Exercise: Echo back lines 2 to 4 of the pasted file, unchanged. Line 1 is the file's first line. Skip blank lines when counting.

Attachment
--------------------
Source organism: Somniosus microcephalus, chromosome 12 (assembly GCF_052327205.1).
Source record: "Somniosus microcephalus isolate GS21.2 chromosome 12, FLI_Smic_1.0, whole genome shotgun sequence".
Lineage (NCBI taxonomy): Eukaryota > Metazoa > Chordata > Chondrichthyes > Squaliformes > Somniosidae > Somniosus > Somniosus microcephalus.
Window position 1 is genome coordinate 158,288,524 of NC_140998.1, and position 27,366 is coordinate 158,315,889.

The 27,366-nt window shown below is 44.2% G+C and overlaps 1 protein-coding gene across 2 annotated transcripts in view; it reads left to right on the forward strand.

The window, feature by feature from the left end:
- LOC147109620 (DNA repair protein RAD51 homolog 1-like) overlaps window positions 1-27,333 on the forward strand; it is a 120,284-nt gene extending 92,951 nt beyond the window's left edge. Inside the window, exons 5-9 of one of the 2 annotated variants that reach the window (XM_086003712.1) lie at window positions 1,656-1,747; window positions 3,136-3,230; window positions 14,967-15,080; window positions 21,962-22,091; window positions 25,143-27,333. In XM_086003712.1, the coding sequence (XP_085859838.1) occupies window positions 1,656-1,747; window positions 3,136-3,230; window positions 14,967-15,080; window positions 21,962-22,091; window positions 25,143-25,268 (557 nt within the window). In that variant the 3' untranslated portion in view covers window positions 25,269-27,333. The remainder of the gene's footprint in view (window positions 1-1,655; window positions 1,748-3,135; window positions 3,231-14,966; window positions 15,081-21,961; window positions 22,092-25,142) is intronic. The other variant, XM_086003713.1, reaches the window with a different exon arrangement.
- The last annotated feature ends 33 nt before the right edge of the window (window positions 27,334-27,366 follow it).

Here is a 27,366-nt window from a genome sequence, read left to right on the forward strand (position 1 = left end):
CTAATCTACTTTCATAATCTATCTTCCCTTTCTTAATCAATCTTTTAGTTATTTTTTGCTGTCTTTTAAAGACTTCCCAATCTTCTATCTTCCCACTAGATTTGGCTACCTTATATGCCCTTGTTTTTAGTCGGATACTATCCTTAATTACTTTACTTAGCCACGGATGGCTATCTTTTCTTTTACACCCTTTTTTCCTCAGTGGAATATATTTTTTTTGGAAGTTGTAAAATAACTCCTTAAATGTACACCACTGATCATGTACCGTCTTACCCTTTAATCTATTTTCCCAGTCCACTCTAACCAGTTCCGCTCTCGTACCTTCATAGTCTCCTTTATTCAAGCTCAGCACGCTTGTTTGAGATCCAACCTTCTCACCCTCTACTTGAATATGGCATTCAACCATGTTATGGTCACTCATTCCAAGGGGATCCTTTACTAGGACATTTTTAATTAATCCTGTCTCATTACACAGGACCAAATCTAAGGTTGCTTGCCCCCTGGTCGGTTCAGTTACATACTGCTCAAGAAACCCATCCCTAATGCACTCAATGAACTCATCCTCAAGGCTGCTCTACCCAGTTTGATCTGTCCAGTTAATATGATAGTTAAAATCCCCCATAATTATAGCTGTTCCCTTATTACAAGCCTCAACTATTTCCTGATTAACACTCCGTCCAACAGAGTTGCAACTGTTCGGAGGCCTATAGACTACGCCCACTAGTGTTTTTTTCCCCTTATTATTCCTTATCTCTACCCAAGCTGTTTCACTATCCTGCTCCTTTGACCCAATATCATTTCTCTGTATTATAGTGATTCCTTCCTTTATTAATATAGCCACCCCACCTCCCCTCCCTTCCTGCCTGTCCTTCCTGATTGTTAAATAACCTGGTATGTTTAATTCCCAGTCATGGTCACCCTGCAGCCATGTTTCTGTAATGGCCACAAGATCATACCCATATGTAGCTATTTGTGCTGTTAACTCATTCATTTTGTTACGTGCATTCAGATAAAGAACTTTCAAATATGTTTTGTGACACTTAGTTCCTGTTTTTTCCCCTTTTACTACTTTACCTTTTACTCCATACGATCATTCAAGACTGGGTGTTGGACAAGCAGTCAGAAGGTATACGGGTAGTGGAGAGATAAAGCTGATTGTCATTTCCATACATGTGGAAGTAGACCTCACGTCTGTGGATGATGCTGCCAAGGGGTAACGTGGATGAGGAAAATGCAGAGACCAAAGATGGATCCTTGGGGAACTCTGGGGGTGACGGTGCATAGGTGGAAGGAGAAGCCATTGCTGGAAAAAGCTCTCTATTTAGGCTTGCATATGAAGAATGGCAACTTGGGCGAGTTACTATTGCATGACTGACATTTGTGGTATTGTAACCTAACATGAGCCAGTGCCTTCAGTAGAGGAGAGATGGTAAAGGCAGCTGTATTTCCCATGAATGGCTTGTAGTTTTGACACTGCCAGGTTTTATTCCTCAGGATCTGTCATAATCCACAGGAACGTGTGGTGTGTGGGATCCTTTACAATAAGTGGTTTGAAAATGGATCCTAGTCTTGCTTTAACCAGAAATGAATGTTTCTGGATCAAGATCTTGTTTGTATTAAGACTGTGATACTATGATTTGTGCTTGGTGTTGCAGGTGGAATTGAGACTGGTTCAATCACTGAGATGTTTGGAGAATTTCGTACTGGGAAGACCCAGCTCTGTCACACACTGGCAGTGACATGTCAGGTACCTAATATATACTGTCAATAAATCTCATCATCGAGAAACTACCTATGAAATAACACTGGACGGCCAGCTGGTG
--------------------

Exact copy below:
Source record: "Somniosus microcephalus isolate GS21.2 chromosome 12, FLI_Smic_1.0, whole genome shotgun sequence".
Lineage (NCBI taxonomy): Eukaryota > Metazoa > Chordata > Chondrichthyes > Squaliformes > Somniosidae > Somniosus > Somniosus microcephalus.
Window position 1 is genome coordinate 158,288,524 of NC_140998.1, and position 27,366 is coordinate 158,315,889.